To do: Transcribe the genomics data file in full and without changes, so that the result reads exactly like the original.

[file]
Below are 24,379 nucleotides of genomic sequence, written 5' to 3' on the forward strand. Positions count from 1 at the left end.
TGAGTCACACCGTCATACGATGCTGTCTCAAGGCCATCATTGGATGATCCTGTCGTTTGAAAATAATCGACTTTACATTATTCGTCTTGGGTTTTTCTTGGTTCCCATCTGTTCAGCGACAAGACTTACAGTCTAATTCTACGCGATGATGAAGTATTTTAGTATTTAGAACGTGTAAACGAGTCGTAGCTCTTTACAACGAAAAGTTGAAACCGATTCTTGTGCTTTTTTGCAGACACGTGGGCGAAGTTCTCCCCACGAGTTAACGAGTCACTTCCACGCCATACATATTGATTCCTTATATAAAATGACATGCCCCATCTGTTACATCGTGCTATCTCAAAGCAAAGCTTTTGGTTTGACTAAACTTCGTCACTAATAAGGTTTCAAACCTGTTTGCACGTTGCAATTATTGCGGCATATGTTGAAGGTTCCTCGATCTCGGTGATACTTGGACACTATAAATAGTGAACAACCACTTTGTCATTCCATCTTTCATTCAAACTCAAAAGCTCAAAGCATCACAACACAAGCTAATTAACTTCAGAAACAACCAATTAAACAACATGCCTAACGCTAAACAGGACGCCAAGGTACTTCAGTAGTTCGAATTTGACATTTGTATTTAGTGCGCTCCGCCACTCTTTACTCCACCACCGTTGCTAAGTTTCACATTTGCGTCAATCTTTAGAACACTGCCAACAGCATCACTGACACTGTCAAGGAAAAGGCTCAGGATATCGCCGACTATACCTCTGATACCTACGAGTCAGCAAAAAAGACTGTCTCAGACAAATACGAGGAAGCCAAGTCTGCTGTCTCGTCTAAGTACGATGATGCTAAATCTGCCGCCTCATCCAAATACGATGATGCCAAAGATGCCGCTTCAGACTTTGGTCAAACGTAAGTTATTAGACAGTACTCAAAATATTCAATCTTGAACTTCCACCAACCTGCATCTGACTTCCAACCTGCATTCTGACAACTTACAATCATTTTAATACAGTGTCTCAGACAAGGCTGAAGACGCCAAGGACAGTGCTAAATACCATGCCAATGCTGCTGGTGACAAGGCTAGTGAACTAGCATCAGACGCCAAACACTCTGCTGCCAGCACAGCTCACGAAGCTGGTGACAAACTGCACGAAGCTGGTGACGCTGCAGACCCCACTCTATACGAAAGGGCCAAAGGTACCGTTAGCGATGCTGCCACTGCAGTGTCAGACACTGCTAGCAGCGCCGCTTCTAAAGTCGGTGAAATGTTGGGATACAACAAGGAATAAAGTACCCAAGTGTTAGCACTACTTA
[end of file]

Below are 24,379 nucleotides of genomic sequence, written 5' to 3' on the forward strand. Positions count from 1 at the left end.
TGAGTCACACCGTCATACGATGCTGTCTCAAGGCCATCATTGGATGATCCTGTCGTTTGAAAATAATCGACTTTACATTATTCGTCTTGGGTTTTTCTTGGTTCCCATCTGTTCAGCGACAAGACTTACAGTCTAATTCTACGCGATGATGAAGTATTTTAGTATTTAGAACGTGTAAACGAGTCGTAGCTCTTTACAACGAAAAGTTGAAACCGATTCTTGTGCTTTTTTGCAGACACGTGGGCGAAGTTCTCCCCACGAGTTAACGAGTCACTTCCACGCCATACATATTGATTCCTTATATAAAATGACATGCCCCATCTGTTACATCGTGCTATCTCAAAGCAAAGCTTTTGGTTTGACTAAACTTCGTCACTAATAAGGTTTCAAACCTGTTTGCACGTTGCAATTATTGCGGCATATGTTGAAGGTTCCTCGATCTCGGTGATACTTGGACACTATAAATAGTGAACAACCACTTTGTCATTCCATCTTTCATTCAAACTCAAAAGCTCAAAGCATCACAACACAAGCTAATTAACTTCAGAAACAACCAATTAAACAACATGCCTAACGCTAAACAGGACGCCAAGGTACTTCAGTAGTTCGAATTTGACATTTGTATTTAGTGCGCTCCGCCACTCTTTACTCCACCACCGTTGCTAAGTTTCACATTTGCGTCAATCTTTAGAACACTGCCAACAGCATCACTGACACTGTCAAGGAAAAGGCTCAGGATATCGCCGACTATACCTCTGATACCTACGAGTCAGCAAAAAAGACTGTCTCAGACAAATACGAGGAAGCCAAGTCTGCTGTCTCGTCTAAGTACGATGATGCTAAATCTGCCGCCTCATCCAAATACGATGATGCCAAAGATGCCGCTTCAGACTTTGGTCAAACGTAAGTTATTAGACAGTACTCAAAATATTCAATCTTGAACTTCCACCAACCTGCATCTGACTTCCAACCTGCATTCTGACAACTTACAATCATTTTAATACAGTGTCTCAGACAAGGCTGAAGACGCCAAGGACAGTGCTAAATACCATGCCAATGCTGCTGGTGACAAGGCTAGTGAACTAGCATCAGACGCCAAACACTCTGCTGCCAGCACAGCTCACGAAGCTGGTGACAAACTGCACGAAGCTGGTGACGCTGCAGACCCCACTCTATACGAAAGGGCCAAAGGTACCGTTAGCGATGCTGCCACTGCAGTGTCAGACACTGCTAGCAGCGCCGCTTCTAAAGTCGGTGAAATGTTGGGATACAACAAGGAATAAAGTACCCAAGTGTTAGCACTACTTA